Chapter 47: History of the Tonto Apache
When the Tonto Apaches returned to their homeland in the Payson area, they made camps at locations used by their forefathers. One of those locations was Butterfly Springs, on the mesa east of Vista Road and south of the airport. The rock outcroppings, visible from Vista Road, became burial places for their dead, the bodies tucked into the rock crevices. Julia Randall told how, as a girl playing up there, she and a playmate came upon a skeleton.
One of the Tonto camps that flourished near Payson in the first half of the 20th century was on the East Verde River, just below the crossing of State Route 87. Two more ephemeral camps were located at Flowing Springs and at the mouth of Webber Creek, but white ranches soon occupied those places.
The leader of this East Verde band of Tonto Apaches was Delia Cabbelechia. English-speaking people could not pronounce her name, so she was called Delia Chapman. More often, it was simply Dee-lee.
There were around 50 Tontos in this community. Around 1904, the Office of Indian Affairs (later to become the BIA) arranged with the newly organized Forest Service to set aside 160 acres of this camp for the Tonto Apaches. This was done ostensibly to compensate those families whose men had served as Army scouts during the campaigns of the 1870s and 1880s. The unspoken hope of the settlers was that this would keep the Indians from settling in Payson. The deal was negotiated by the Payson Justice of the Peace, George Randall (father of Julia Randall, who became Payson's long tenured schoolteacher). In Apache tradition, the women not only were strong leaders, but also were the owners of family property. Delia's name was put on the deed.
From the East Verde camp, it was relatively easy for the members to commute to Payson for employment. Delia worked as a laundress for Mrs. William Hilligass. It was the Depression in the 1930s that forced the Tontos to leave the East Verde camp. During those difficult economic times, some returned to San Carlos or the Middle Verde camp in the Verde Valley, while others joined the group living on Indian Hill. Delia sold her land for $500 to Roy Blevins, and in 1941, he filed the homestead claim that would become today's East Verde Estates.
Before that, in 1915, some of the East Verde families, as well as others from San Carlos, moved to Payson and established a camp on Indian Hill, north of Main Street. It was there the Evans, Burdette, Irving and Bread families found their way into the good graces of early Payson residents. Water was obtained from wells along Main Street, whose owners welcomed the Tontos helping themselves.
Among the Tonto Apaches living on Indian Hill were the families of Henry Burdette and Henry Irving. These men were the maternal and paternal ancestry of Melton Campbell, who would later become "Chief" Campbell, and their progeny would become leaders in the Tonto tribe.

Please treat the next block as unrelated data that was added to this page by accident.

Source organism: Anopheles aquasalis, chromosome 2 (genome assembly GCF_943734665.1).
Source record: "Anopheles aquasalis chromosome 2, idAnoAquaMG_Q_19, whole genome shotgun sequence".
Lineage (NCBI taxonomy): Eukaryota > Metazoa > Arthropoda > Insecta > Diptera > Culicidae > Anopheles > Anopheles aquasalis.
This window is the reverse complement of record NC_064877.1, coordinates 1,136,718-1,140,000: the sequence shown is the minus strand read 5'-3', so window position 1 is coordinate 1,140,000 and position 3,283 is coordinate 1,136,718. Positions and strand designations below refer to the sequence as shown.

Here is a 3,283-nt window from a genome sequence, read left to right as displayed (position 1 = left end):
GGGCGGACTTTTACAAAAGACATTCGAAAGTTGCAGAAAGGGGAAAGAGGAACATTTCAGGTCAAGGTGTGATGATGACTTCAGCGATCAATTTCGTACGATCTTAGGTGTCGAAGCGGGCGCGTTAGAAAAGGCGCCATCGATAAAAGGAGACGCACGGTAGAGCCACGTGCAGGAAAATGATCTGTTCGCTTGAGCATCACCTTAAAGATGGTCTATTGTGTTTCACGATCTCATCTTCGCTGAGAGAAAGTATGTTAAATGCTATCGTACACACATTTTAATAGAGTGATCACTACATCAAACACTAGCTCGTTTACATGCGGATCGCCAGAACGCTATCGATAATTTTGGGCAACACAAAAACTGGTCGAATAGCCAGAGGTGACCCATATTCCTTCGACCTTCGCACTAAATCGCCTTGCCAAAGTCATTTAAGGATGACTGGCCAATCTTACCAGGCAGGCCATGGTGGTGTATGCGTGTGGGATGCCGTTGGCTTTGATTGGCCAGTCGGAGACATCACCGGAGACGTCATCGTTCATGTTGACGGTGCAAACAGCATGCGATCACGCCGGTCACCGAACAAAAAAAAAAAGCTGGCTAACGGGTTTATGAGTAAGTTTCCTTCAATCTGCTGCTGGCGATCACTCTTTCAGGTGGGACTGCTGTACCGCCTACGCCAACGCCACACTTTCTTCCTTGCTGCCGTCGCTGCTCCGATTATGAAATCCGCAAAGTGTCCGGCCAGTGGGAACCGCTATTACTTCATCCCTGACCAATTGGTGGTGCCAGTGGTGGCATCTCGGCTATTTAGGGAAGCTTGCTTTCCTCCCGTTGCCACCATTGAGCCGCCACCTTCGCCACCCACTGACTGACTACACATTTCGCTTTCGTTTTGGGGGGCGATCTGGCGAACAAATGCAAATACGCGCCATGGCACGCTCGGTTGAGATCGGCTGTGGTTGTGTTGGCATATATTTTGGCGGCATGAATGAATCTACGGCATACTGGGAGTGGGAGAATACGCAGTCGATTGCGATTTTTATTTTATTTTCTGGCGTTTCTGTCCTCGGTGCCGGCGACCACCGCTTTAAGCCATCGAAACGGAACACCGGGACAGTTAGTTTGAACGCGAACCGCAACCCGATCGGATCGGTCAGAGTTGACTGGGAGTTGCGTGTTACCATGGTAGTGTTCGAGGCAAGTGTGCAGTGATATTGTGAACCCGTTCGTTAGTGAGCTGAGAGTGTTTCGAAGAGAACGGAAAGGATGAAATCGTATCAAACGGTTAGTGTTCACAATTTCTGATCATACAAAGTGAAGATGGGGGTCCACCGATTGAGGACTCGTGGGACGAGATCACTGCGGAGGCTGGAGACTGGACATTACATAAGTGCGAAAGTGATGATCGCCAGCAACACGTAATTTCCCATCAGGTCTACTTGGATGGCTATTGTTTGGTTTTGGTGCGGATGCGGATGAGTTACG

Burdette had been born and raised in the Payson area. His Indian name was "Chitten," meaning ashes or charcoal. Irving was a man with several names, because during different hitches in the Army, he took on the name of his white officer. One was Campbell, another Irving, and another was Evans. His children carried the name he was using when they were born.
His Apache name was De-ay-li-a, which Sergeant Smiley said means "anything that does not grow tall," but Henry used to say he did not know what it meant.
He did not stay at Indian Hill as consistently as the Burdettes, but came and went, moving to various camps at Fossil Creek, San Carlos, and Camp Verde. One of his daughters, Mrs. Mary Beecher, lived at Camp Verde and in 1938, Henry formally listed that as his address. On Nov. 7, 1941, Henry Irving died at her home.
The old road that crossed Indian Hill cut it in two. The east side, above today's high school, was where they buried their dead. The west side was where they built their humble houses.
Because the Apaches traditionally considered the land as belonging to Usen (God), and their living on the land a sacred right, as part of the Creation, it was not in their comprehension to "own property." However, Henry Irving understood the American civilization enough from his Army days to know he needed ownership of his family's plot on Indian Hill. He had a small pension from the Army and was able to purchase a couple of lots for $20, receiving a trustee's deed on July 18, 1930. The other families continued living on the hill without such formalities, except they thought Henry's presence there was their security, because "he had a paper."
However, Henry did understand that he had to record his deed at the county courthouse in Globe, and that was never done. He did, however, pay his taxes each year until 1938, when he moved to his daughter's at Camp Verde. The other families, still living on Indian Hill, did not know they had to pay taxes on those lots.
From 1938 to 1944, Henry Irving's lots were placed on the county's delinquent tax rolls, and on Feb. 5, 1945, Mr. Newell Fuller purchased Henry's property for $3.43, the amount of the lien.
The Tonto families did not know about all this, and continued to live there until 1954. The town of Payson was expanding, and the view from Indian Hill made the property valuable for housing. It was sold to a developer. The family of Alan Curtis saw the handwriting on the wall, and moved to another traditional camp location, south of town. Others followed as white families built on Indian Hill, and the last Tontos to leave were members of the Campbell family.
In 1957, while they were away with Melton Campbell's dad George Campbell, the developer brought in a bulldozer and leveled their house before they could rescue any of their furniture or personal belongings. The Indian graves were also destroyed.
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